How to Cook a Tapir: A Memoir of Belize (At Table)

by Joan Fry

In 1962 Joan Fry was a college sophomore recently married to a dashing anthropologist. Naively consenting to a year-long “working honeymoon” in British Honduras (now Belize), she soon found herself living in a remote Kekchi village deep in the rainforest. Because Fry had no cooking or housekeeping experience, the romance of living in a hut and learning to cook on a makeshift stove quickly faded. Guided by the village women and their children, this twenty-year-old American who had never made more than instant coffee came eventually to love the people and the food that at first had seemed so foreign. While her husband conducted his clinical study of the native population, Fry entered their world through friendships forged over an open fire. Coming of age in the jungle among the Kekchi and Mopan Maya, Fry learned to teach, to barter and negotiate, to hold her ground, and to share her space—and, perhaps most important, she learned to cook.This is the funny, heartfelt, and provocative story of how Fry painstakingly baked and boiled her way up the food chain, from instant oatmeal and flour tortillas to bush-green soup, agouti (a big rodent), gibnut (a bigger rodent), and, finally, something even the locals wouldn’t tackle: a “mountain cow,” or tapir. Fry’s efforts to win over her neighbors and hair-pulling students offers a rare and insightful picture of the Kekchi Maya of Belize, even as this unique culture was disappearing before her eyes.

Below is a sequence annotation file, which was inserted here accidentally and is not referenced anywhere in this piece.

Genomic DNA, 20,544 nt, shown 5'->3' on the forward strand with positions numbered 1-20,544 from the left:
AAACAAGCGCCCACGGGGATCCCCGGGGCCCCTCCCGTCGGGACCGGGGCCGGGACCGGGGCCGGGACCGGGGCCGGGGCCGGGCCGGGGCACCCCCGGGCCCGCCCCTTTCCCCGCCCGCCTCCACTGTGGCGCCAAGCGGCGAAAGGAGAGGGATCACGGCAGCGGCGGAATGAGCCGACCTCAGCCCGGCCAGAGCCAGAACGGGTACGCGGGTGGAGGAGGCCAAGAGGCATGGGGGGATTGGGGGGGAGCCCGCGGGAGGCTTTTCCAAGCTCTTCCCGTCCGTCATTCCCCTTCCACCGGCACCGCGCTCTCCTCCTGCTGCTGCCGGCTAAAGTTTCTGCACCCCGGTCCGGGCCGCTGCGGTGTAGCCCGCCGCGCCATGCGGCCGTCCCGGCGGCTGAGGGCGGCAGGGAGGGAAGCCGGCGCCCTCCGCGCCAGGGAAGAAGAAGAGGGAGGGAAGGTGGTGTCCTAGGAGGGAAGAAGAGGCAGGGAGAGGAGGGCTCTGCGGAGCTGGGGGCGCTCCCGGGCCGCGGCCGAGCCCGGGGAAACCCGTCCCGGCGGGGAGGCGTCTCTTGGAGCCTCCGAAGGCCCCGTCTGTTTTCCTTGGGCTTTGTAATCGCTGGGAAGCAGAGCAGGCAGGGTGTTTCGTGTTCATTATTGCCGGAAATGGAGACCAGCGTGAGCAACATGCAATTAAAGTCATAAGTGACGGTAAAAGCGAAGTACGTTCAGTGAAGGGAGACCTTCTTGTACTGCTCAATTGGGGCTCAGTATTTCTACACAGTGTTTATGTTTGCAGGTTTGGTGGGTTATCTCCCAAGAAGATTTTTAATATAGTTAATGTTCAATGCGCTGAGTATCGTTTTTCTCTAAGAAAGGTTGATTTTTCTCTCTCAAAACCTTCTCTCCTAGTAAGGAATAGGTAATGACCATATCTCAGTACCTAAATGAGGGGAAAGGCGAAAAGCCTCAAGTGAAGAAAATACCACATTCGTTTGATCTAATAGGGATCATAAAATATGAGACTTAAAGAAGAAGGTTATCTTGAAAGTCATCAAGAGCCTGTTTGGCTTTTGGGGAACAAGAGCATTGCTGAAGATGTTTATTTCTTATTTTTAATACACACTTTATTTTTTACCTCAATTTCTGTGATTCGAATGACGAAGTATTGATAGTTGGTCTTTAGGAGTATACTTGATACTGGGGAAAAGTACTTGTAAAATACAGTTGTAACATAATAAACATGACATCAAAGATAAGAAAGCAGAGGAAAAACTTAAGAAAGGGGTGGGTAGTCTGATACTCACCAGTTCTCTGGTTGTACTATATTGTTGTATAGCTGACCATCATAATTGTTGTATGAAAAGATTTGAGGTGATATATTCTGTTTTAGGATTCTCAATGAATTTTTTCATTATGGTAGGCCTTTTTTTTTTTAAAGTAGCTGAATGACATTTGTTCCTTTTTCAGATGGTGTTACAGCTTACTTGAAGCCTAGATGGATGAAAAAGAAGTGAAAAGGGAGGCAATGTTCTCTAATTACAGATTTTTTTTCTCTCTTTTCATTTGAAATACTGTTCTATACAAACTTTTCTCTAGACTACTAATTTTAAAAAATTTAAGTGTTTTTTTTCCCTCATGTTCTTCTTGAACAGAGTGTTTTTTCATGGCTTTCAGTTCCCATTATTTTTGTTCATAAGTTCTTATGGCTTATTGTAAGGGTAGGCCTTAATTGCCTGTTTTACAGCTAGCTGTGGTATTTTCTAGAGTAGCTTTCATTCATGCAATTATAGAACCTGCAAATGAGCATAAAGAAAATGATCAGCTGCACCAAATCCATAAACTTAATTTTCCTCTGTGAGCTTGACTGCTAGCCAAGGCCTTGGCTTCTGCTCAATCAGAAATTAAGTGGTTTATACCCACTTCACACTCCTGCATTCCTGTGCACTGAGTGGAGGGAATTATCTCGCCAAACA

Economics as Religion: From Samuelson to Chicago and Beyond

by Robert H. Nelson

Robert Nelson’s Reaching for Heaven on Earth, Economics as Religion, and The New Holy Wars: Economic Religion Versus Environmental Religion in Contemporary America read almost like a trilogy, exploring and charting the boundaries of theology and economics from the Western foundations of ancient Greece through the traditions that Nelson identifies as “Protestant” and “Roman,” and on into modern economic forms such as Marxism and capitalism, as well as environmentalism. Nelson argues that economics can be a genuine form of religion and that it should inform our understanding of the religious developments of our times. This edition of Economics as Religion situates the influence of his work in the scholarly economic and theological conversations of today and reflects on the state of the economics profession and the potential implications for theology, economics, and other social sciences.

Letters to Power: Public Advocacy Without Public Intellectuals (Rhetoric and Democratic Deliberation #2)

by Samuel McCormick